“Talk about women showing up for women!” the director of the University of Washington’s Graduate Lecture Series said to a sold-out auditorium at Anita Hill’s Nov. 6 lecture, and then she told us the most surprising thing: Dr. Christine Blasey Ford would be introducing Hill.
Ford walked out onto the Seattle stage, and the crowd leapt up. Applause and cheers filled the room, transforming the staid academic atmosphere instantly into a ticker-tape parade. We’d come out to see a hero from a long-ago battle, and here was another we’d watched just over a year ago standing up before the Senate Judiciary Committee, one hand in the air, promising to tell nothing but the truth.
The impact of Ford’s appearance before us felt especially profound because I, like many of us, have worried about her in her absence from the public eye since the confirmation of Supreme Court Justice Brett Kavanaugh. The applause died out, not because we wanted to stop clapping, but because we wanted to let her speak.
It was stirring and profound to hear Ford’s voice again — the voice we’d come to know so well so quickly, the voice that had replied evenly that some memories are “indelible in the hippocampus,” the voice that had gained confidence as the hours of the confirmation hearing elapsed.
After she read the formidable list of Hill’s accomplishments, she said of her, “She helped revolutionize equality for women, including me.”
Yes, how tremendous it was to hear Ford acknowledge the impact of Hill. Like many, I’d watched Ford’s testimony thinking constantly about Hill. If Hill hadn’t testified, would Ford have mustered the courage to come forward? How much had Ford weighed the 1991 Senate Judiciary Committee’s chilling disregard for Hill’s testimony in her own decision to speak up?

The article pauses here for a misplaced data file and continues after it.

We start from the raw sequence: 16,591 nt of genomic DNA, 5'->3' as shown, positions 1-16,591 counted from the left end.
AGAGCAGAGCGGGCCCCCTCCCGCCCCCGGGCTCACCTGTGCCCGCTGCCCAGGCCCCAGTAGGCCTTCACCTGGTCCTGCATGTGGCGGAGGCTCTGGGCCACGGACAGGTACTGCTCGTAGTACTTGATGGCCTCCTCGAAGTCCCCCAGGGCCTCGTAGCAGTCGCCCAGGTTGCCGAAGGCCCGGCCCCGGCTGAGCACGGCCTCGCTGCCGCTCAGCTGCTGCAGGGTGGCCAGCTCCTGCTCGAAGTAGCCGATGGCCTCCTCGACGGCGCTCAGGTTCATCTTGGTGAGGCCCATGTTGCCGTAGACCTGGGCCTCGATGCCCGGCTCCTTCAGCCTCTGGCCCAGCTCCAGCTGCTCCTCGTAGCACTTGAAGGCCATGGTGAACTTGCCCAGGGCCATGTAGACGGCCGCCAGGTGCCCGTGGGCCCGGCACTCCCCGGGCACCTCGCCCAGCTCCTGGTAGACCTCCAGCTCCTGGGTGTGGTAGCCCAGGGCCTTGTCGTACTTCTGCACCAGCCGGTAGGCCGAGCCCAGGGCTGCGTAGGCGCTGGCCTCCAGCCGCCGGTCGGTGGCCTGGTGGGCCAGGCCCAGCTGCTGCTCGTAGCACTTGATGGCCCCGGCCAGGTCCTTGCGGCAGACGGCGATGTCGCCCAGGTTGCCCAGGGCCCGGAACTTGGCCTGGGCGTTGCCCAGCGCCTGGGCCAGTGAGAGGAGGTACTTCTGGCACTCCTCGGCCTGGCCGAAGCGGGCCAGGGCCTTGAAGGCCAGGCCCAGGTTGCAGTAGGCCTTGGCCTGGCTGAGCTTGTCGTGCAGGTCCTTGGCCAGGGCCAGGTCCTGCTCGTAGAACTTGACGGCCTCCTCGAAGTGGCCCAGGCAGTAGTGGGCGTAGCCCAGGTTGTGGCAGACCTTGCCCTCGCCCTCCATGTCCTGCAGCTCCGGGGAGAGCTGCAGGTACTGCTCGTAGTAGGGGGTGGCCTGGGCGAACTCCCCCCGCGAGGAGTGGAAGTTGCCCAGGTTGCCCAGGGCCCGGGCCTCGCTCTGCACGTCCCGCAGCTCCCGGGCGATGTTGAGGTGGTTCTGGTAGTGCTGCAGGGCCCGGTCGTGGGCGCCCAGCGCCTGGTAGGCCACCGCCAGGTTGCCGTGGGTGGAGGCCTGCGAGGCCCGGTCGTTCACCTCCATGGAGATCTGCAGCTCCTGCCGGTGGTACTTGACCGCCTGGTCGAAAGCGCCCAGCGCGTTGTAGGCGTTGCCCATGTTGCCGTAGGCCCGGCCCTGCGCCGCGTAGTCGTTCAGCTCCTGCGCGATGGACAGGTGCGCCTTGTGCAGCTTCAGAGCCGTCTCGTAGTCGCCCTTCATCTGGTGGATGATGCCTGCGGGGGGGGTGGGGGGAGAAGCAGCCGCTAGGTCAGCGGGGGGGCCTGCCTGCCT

And what were Hill’s thoughts as she watched Ford’s testimony? Did she watch? Of course, she would need to watch, wouldn’t she? Or would it have been unbearable to watch another live through the wreckage? To, in fact, bizarrely face some of the very same senators who’d negated her experience almost three decades ago, Republican Sens. Chuck Grassley of Iowa and Orrin Hatch of Utah, and Democratic Sen. Patrick Leahy of Vermont.
Collectively, last fall, we’d wondered if the three decades had made enough of a dent.
Surely, they had! Surely, a woman’s experience was to be believed in 2018. Surely her input on the character of a man on the verge of holding one of the nation’s crucial decision-making positions would be considered.
But we know now that the outcome of their testimonies would be identical. So, had any real progress been made since 1991? Hill told us that this has been the very question she’s been asked repeatedly since Ford’s testimony in 2018. She addressed this question, but first she turned to Ford and said, “I also want thank you for your bravery. Coming forward in 2018 was an act of sheer courage and faith.”
How tremendous it was to hear Hill acknowledge Ford and her courage and faith. Yes, the Kavanaugh confirmation had gone forward. But the movement is real. Solidarity is real. Inspiration is real.
At a Silicon Valley YWCA event earlier this month, Ford said, “I was inspired by Anita Hill when I was deciding whether to testify, but it didn’t occur to me at the time that I would be inspiring anyone else.”
Individual acts of courage and faith cut a path for others. Some of these acts make a difference to the trajectories of lives right then in the moment and others do not. But even our unsuccessful acts are progress. They inspire other acts, some of which will bring tremendous change.
In her UW lecture, Hill spoke of women of color who came forward in the 1970s and ’80s with allegations of sexual harassment, a reality many then called “just life” and judges considered “too personal” an issue to adjudicate. Hill spoke the unfamiliar names of those women who — at great personal sacrifice — had made a difference, who’d won lawsuits that impacted corporate and government policies and procedures forever more, who inspired other women to come forward, just as Hill had inspired Ford.
Before Ford left the stage, the two women hugged.
How tremendous it was to witness that hug.